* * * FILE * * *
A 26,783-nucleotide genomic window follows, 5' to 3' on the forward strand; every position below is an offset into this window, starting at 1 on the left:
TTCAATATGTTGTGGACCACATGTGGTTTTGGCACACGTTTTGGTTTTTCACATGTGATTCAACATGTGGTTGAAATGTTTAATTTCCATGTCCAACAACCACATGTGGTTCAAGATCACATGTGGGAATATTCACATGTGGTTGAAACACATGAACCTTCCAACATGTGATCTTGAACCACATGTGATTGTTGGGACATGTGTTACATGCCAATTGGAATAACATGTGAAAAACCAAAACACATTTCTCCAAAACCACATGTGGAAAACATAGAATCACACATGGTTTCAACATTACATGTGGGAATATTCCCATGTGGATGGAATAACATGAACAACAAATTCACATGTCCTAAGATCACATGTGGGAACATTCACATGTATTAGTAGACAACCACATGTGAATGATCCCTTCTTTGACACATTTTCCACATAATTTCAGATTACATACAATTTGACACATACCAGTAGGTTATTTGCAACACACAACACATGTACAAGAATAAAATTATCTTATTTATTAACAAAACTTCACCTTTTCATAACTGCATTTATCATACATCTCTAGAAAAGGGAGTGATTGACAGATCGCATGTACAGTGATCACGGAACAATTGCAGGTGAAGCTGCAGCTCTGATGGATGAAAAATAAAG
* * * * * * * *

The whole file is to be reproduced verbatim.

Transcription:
A 26,783-nucleotide genomic window follows, 5' to 3' on the forward strand; every position below is an offset into this window, starting at 1 on the left:
TTCAATATGTTGTGGACCACATGTGGTTTTGGCACACGTTTTGGTTTTTCACATGTGATTCAACATGTGGTTGAAATGTTTAATTTCCATGTCCAACAACCACATGTGGTTCAAGATCACATGTGGGAATATTCACATGTGGTTGAAACACATGAACCTTCCAACATGTGATCTTGAACCACATGTGATTGTTGGGACATGTGTTACATGCCAATTGGAATAACATGTGAAAAACCAAAACACATTTCTCCAAAACCACATGTGGAAAACATAGAATCACACATGGTTTCAACATTACATGTGGGAATATTCCCATGTGGATGGAATAACATGAACAACAAATTCACATGTCCTAAGATCACATGTGGGAACATTCACATGTATTAGTAGACAACCACATGTGAATGATCCCTTCTTTGACACATTTTCCACATAATTTCAGATTACATACAATTTGACACATACCAGTAGGTTATTTGCAACACACAACACATGTACAAGAATAAAATTATCTTATTTATTAACAAAACTTCACCTTTTCATAACTGCATTTATCATACATCTCTAGAAAAGGGAGTGATTGACAGATCGCATGTACAGTGATCACGGAACAATTGCAGGTGAAGCTGCAGCTCTGATGGATGAAAAATAAAG